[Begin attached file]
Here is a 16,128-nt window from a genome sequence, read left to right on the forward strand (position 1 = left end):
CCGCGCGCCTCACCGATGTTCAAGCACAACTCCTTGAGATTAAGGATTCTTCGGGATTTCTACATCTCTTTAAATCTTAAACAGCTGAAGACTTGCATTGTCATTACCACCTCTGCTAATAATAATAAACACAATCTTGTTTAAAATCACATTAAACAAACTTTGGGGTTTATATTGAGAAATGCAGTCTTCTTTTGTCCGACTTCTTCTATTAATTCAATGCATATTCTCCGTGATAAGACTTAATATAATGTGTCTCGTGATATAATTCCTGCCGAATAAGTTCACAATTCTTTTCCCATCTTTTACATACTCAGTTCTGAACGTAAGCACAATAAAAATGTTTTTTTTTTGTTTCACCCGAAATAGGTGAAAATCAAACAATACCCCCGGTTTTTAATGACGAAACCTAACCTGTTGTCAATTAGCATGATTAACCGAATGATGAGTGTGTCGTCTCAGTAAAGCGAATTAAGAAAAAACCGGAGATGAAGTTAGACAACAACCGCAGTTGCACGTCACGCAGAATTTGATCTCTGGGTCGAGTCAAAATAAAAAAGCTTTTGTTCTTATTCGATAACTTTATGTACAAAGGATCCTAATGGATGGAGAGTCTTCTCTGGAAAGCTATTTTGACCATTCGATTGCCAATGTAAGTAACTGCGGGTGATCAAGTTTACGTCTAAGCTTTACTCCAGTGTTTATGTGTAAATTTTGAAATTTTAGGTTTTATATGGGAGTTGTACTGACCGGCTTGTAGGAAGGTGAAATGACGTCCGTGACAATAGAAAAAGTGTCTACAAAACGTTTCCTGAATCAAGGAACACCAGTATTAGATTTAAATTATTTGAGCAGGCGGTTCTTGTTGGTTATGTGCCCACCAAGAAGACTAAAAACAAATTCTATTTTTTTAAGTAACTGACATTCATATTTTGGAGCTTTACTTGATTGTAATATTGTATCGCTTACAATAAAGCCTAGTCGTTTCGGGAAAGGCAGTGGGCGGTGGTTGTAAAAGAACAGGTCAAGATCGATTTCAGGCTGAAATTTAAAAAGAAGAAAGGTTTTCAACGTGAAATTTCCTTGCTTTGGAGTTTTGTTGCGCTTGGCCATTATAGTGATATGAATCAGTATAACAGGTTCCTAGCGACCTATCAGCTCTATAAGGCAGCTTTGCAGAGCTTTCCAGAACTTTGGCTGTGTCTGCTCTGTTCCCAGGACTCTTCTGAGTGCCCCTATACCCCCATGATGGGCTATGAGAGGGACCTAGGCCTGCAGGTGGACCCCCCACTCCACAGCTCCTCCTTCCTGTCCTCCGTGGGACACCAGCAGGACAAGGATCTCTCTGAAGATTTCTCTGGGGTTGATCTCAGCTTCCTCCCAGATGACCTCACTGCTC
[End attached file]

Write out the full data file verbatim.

Here is a 16,128-nt window from a genome sequence, read left to right on the forward strand (position 1 = left end):
CCGCGCGCCTCACCGATGTTCAAGCACAACTCCTTGAGATTAAGGATTCTTCGGGATTTCTACATCTCTTTAAATCTTAAACAGCTGAAGACTTGCATTGTCATTACCACCTCTGCTAATAATAATAAACACAATCTTGTTTAAAATCACATTAAACAAACTTTGGGGTTTATATTGAGAAATGCAGTCTTCTTTTGTCCGACTTCTTCTATTAATTCAATGCATATTCTCCGTGATAAGACTTAATATAATGTGTCTCGTGATATAATTCCTGCCGAATAAGTTCACAATTCTTTTCCCATCTTTTACATACTCAGTTCTGAACGTAAGCACAATAAAAATGTTTTTTTTTTGTTTCACCCGAAATAGGTGAAAATCAAACAATACCCCCGGTTTTTAATGACGAAACCTAACCTGTTGTCAATTAGCATGATTAACCGAATGATGAGTGTGTCGTCTCAGTAAAGCGAATTAAGAAAAAACCGGAGATGAAGTTAGACAACAACCGCAGTTGCACGTCACGCAGAATTTGATCTCTGGGTCGAGTCAAAATAAAAAAGCTTTTGTTCTTATTCGATAACTTTATGTACAAAGGATCCTAATGGATGGAGAGTCTTCTCTGGAAAGCTATTTTGACCATTCGATTGCCAATGTAAGTAACTGCGGGTGATCAAGTTTACGTCTAAGCTTTACTCCAGTGTTTATGTGTAAATTTTGAAATTTTAGGTTTTATATGGGAGTTGTACTGACCGGCTTGTAGGAAGGTGAAATGACGTCCGTGACAATAGAAAAAGTGTCTACAAAACGTTTCCTGAATCAAGGAACACCAGTATTAGATTTAAATTATTTGAGCAGGCGGTTCTTGTTGGTTATGTGCCCACCAAGAAGACTAAAAACAAATTCTATTTTTTTAAGTAACTGACATTCATATTTTGGAGCTTTACTTGATTGTAATATTGTATCGCTTACAATAAAGCCTAGTCGTTTCGGGAAAGGCAGTGGGCGGTGGTTGTAAAAGAACAGGTCAAGATCGATTTCAGGCTGAAATTTAAAAAGAAGAAAGGTTTTCAACGTGAAATTTCCTTGCTTTGGAGTTTTGTTGCGCTTGGCCATTATAGTGATATGAATCAGTATAACAGGTTCCTAGCGACCTATCAGCTCTATAAGGCAGCTTTGCAGAGCTTTCCAGAACTTTGGCTGTGTCTGCTCTGTTCCCAGGACTCTTCTGAGTGCCCCTATACCCCCATGATGGGCTATGAGAGGGACCTAGGCCTGCAGGTGGACCCCCCACTCCACAGCTCCTCCTTCCTGTCCTCCGTGGGACACCAGCAGGACAAGGATCTCTCTGAAGATTTCTCTGGGGTTGATCTCAGCTTCCTCCCAGATGACCTCACTGCTC